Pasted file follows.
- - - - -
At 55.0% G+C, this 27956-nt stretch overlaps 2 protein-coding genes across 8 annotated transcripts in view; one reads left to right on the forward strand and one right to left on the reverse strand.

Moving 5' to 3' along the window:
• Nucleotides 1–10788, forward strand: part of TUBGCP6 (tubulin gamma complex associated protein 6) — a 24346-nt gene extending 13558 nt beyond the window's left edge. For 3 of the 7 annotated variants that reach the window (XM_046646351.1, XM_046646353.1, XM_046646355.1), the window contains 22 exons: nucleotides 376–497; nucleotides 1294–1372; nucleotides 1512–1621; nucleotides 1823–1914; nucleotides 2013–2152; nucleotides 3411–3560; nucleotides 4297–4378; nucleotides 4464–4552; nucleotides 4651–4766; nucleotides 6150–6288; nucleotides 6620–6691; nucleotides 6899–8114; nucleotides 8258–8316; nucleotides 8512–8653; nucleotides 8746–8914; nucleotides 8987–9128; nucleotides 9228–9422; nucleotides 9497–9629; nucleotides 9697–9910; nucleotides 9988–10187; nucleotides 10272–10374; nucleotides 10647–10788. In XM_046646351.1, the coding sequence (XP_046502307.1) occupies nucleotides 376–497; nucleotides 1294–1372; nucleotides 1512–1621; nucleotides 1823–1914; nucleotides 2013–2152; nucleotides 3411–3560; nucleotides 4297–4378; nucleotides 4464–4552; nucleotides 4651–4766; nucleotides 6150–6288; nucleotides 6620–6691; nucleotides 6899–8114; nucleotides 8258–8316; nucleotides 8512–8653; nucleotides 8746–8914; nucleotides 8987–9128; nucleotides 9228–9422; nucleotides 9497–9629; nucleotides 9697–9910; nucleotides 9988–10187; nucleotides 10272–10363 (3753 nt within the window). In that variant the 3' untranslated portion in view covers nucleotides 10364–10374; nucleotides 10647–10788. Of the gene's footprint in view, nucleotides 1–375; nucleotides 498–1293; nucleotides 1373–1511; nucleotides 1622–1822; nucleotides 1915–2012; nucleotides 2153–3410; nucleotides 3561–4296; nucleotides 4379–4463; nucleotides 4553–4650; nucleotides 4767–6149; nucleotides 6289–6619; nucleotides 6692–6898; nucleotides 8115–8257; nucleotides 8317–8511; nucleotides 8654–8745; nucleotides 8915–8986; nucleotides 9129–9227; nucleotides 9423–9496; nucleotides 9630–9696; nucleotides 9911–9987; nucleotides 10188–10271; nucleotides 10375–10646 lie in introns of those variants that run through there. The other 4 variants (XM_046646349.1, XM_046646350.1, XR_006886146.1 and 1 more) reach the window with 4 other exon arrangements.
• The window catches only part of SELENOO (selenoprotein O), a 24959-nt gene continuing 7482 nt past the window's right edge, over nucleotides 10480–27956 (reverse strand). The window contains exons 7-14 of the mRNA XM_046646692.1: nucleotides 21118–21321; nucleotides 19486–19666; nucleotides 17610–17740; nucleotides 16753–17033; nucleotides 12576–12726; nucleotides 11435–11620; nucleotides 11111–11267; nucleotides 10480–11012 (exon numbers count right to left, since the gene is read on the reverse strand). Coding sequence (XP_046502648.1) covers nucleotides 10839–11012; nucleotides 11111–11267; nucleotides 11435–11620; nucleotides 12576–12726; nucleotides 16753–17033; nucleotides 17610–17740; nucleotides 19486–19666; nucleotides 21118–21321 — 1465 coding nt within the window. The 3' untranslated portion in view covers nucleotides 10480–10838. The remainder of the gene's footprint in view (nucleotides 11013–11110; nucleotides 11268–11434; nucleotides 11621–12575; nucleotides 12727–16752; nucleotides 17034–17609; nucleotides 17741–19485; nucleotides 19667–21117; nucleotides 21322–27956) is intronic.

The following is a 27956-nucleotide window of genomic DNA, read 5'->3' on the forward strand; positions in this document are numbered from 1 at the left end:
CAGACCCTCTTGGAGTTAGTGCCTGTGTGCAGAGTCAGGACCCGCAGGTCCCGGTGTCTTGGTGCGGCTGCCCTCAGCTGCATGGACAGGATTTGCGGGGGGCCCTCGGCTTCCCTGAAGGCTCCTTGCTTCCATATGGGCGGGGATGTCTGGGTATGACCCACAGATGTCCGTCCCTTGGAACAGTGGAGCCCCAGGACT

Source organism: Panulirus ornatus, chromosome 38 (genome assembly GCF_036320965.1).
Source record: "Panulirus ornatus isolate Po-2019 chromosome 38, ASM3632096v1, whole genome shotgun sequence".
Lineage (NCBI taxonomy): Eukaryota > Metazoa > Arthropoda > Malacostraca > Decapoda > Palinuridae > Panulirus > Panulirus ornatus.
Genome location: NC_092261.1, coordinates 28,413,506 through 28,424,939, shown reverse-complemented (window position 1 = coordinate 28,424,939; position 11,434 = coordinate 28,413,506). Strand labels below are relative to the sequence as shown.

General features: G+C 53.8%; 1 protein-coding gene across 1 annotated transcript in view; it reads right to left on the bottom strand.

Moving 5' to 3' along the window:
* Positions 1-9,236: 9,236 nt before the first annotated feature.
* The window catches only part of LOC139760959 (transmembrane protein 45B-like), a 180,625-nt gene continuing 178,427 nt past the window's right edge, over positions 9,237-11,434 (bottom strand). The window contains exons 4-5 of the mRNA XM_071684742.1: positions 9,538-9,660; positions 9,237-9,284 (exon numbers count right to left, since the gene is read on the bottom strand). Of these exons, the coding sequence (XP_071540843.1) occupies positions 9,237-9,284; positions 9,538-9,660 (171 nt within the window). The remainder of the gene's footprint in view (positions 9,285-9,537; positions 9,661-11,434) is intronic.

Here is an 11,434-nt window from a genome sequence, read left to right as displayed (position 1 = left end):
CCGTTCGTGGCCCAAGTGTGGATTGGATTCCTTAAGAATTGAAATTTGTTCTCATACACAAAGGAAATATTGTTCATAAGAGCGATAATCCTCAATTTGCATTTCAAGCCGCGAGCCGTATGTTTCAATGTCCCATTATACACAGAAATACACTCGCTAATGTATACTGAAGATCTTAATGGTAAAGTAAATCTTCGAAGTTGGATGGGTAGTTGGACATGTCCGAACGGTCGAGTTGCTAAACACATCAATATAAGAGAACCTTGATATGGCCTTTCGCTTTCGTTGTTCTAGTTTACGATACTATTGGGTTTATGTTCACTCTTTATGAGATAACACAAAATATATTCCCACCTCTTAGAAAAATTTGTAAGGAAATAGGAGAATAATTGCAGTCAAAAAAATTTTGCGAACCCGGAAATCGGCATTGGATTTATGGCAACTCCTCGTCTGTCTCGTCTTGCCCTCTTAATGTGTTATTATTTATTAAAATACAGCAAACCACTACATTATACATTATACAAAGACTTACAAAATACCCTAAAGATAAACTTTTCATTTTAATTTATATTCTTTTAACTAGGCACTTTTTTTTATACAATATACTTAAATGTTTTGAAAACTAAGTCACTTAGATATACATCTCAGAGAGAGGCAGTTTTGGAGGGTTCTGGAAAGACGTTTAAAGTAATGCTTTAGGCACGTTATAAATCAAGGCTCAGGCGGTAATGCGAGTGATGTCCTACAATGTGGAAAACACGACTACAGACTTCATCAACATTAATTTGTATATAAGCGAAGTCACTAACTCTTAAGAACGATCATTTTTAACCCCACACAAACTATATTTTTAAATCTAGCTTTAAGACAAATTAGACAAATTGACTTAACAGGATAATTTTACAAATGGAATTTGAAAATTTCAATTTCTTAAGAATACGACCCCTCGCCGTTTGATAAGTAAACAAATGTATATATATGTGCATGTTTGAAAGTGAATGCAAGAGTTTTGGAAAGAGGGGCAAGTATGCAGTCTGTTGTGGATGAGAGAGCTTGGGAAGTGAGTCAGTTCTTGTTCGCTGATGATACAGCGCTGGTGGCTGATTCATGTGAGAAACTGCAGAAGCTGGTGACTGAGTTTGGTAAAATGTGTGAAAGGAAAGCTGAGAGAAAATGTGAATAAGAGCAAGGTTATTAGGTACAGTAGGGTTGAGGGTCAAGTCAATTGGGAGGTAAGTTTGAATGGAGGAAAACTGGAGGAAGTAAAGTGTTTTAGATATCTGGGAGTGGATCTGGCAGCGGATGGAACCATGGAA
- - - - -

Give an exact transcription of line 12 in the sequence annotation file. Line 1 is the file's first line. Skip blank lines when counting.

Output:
Moving 5' to 3' along the window: